Let towns have their own sales taxes
In an effort to fill a projected yawning gap in the upcoming biennial budget, lawmakers in Hartford continue to consider a wide variety of revenue enhancement options. In my last column, we explored the proposed plastic-bag tax.
But a proposal to allow the state’s 169 municipalities to impose their owns sales taxes is an idea worth pursuing. That’s because it would not mandate any new taxes but would instead pass the buck and empower towns to piggyback on the state’s 6.35-percent sales tax. And if implemented the right way, it would also allow the legislators a measure of plausible deniability (e.g. “We didn’t pass new taxes; your town did”).
The idea gained currency in January when the Connecticut Conference of Municipalities issued a sweeping report recommending, among other things, lowering the state sales tax and decreasing the number of exemptions, but allowing regions and municipalities to add a sales tax of their own of no more than one percentage point.
The idea makes sense because, unlike towns and cities in most other states, Connecticut’s municipalities rely almost exclusively on property taxes for revenue collection. The problem is especially acute in Connecticut because we lack any sort of regional government to share the costs of town roads and bridges, among other things.
The idea is popular enough that state Senate President Martin Looney has come up with a modest proposal of his own. As part of his agenda for this year’s legislative session, Looney has proposed giving towns the option of adding a half a percentage point to the state sales tax. To save the towns the expense of hiring additional staff to collect it, the tax would be collected by the state but its revenues would belong to the towns that choose to enact it.
“Throughout the entire history of Connecticut, municipalities have been permitted to directly raise local revenues only through a single source: the property tax,” Looney said. “This restriction is unique to the New England region, a legacy of our shared history dating back to colonial times.”
If all 169 municipalities were to exercise their option to enact the full 0.5 percent sales tax, the nonpartisan Office of Fiscal Analysis estimates they would collectively raise approximately $214.5 million in local sales tax revenue. But CCM’s study is more ambitious and more segmented, though it would bear more fruit.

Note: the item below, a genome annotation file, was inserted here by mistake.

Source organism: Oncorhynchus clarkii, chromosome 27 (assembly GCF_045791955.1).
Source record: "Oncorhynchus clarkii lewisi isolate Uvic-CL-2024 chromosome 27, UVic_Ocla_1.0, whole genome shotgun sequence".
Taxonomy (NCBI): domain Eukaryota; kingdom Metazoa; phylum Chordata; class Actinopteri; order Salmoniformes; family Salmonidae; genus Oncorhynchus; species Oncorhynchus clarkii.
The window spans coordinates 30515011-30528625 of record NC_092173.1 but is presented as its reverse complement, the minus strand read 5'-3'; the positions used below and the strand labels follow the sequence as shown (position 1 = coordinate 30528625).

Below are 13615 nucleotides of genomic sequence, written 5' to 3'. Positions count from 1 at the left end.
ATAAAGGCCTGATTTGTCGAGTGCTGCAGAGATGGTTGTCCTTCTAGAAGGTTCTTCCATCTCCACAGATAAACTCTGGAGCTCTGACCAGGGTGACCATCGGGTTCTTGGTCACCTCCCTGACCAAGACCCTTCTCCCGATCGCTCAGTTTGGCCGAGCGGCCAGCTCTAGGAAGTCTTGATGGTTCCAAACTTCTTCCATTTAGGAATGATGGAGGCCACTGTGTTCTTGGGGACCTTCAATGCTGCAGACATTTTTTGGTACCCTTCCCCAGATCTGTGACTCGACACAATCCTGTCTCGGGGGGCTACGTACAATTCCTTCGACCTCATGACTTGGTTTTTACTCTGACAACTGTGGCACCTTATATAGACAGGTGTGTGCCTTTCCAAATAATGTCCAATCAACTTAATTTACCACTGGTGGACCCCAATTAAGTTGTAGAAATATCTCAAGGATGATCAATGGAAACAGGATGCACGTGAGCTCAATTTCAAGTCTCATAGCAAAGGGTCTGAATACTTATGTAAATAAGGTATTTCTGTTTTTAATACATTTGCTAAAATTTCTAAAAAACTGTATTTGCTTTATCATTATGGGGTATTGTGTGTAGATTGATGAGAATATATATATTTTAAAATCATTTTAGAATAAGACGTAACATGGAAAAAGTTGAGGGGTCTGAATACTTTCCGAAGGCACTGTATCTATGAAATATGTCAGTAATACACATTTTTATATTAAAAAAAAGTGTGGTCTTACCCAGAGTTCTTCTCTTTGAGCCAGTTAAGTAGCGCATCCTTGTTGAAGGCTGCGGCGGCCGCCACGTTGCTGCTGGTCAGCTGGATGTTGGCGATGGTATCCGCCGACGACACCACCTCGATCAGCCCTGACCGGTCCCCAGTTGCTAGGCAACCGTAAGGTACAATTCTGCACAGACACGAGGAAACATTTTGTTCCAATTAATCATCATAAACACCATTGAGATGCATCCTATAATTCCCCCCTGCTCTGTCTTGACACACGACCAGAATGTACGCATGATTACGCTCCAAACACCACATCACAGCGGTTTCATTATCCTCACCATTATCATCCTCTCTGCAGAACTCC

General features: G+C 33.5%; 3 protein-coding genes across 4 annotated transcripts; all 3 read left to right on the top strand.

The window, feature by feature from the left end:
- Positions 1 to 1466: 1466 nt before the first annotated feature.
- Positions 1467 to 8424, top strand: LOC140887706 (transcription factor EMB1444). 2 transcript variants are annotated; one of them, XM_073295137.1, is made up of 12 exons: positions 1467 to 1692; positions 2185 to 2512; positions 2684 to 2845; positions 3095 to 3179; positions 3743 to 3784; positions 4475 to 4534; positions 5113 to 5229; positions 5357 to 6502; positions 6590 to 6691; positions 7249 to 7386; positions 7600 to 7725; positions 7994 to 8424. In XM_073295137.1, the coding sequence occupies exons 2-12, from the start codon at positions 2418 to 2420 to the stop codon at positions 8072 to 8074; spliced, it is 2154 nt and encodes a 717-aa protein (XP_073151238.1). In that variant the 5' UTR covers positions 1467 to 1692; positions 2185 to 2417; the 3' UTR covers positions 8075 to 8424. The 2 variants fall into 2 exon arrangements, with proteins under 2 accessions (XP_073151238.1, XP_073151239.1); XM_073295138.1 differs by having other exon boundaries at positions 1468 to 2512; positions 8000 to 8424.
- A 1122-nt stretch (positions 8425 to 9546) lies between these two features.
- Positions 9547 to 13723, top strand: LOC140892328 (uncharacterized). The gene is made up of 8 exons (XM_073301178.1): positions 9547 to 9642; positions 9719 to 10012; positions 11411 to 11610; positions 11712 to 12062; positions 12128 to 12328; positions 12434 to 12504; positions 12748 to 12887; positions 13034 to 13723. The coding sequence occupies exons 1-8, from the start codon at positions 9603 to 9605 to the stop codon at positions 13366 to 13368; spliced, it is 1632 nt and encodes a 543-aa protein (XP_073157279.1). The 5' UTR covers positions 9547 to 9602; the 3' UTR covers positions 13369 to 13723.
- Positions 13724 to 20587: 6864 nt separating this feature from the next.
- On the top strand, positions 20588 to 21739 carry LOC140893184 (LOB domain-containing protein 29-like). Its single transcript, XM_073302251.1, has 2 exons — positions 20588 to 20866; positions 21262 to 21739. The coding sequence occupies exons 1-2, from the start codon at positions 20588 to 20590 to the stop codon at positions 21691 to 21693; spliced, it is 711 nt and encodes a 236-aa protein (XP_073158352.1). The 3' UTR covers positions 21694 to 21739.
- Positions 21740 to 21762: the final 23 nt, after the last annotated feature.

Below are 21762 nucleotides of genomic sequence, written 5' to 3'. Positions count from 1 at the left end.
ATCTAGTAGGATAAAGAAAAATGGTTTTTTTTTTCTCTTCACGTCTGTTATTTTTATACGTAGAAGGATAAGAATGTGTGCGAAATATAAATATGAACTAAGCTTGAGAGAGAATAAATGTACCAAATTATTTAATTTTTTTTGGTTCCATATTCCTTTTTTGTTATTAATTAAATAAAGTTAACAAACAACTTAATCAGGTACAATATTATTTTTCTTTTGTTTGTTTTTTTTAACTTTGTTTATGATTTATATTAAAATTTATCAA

The study advocates for a 1 percent statewide local sales tax that it estimates would bring in $670 million annually for local government and require that $324 million be used to fully fund the state’s PILOT program and the $346 million remaining would be distributed under the current formula for local construction projects.
For Looney’s part, he emphasized — and this is important — that the goal of the local option sales tax “is not to grow the size of municipal government, but rather to enable our towns to diversify their local revenue base.” Exactly. And Looney added that he believes towns need to reduce their reliance on the regressive property tax.
I don’t know how replacing part of one regressive tax (property) with another (sales) is progressive. But that’s neither here nor there. Giving towns the opportunity to diversify their revenue sources is the more important piece anyway.
Connecticut is one of the few states in the nation that has no local sales taxes. Our neighbor to the north, Massachusetts, has an interesting and, by most accounts effective, system for collecting local sales taxes.
There is no option for a broad-based local sales tax in Massachusetts, but since 2009 towns have had the option of imposing a 0.75 percent tax on meals, which they get to keep. A similar option enables towns to tax hotel rooms. Those taxes have been quite a boon to many Bay State towns and cities and have helped to mitigate upward pressure on property taxes. Yet another proposal awaiting action on Beacon Hill would allow towns to add on to the state’s gasoline tax.
Allowing Connecticut’s towns and cities to impose their own sales taxes could bring in muchneeded revenue for roads, bridges and other infrastructure. And if Gov. Dannel Malloy’s brutal proposal to push onethird of the teachers’ pension costs off onto the towns ever becomes law, the local sales tax option could blunt the trauma. Moreover, Hartford Mayor Luke Bronin has suggested it could potentially save the city of Hartford from bankruptcy. Ironically, Malloy is said to be cool to the idea of local sales taxes.
Perhaps Malloy could be persuaded to reconsider. Or perhaps he could be persuaded to better explain his qualms. After all, drastic times call for drastic measures, no?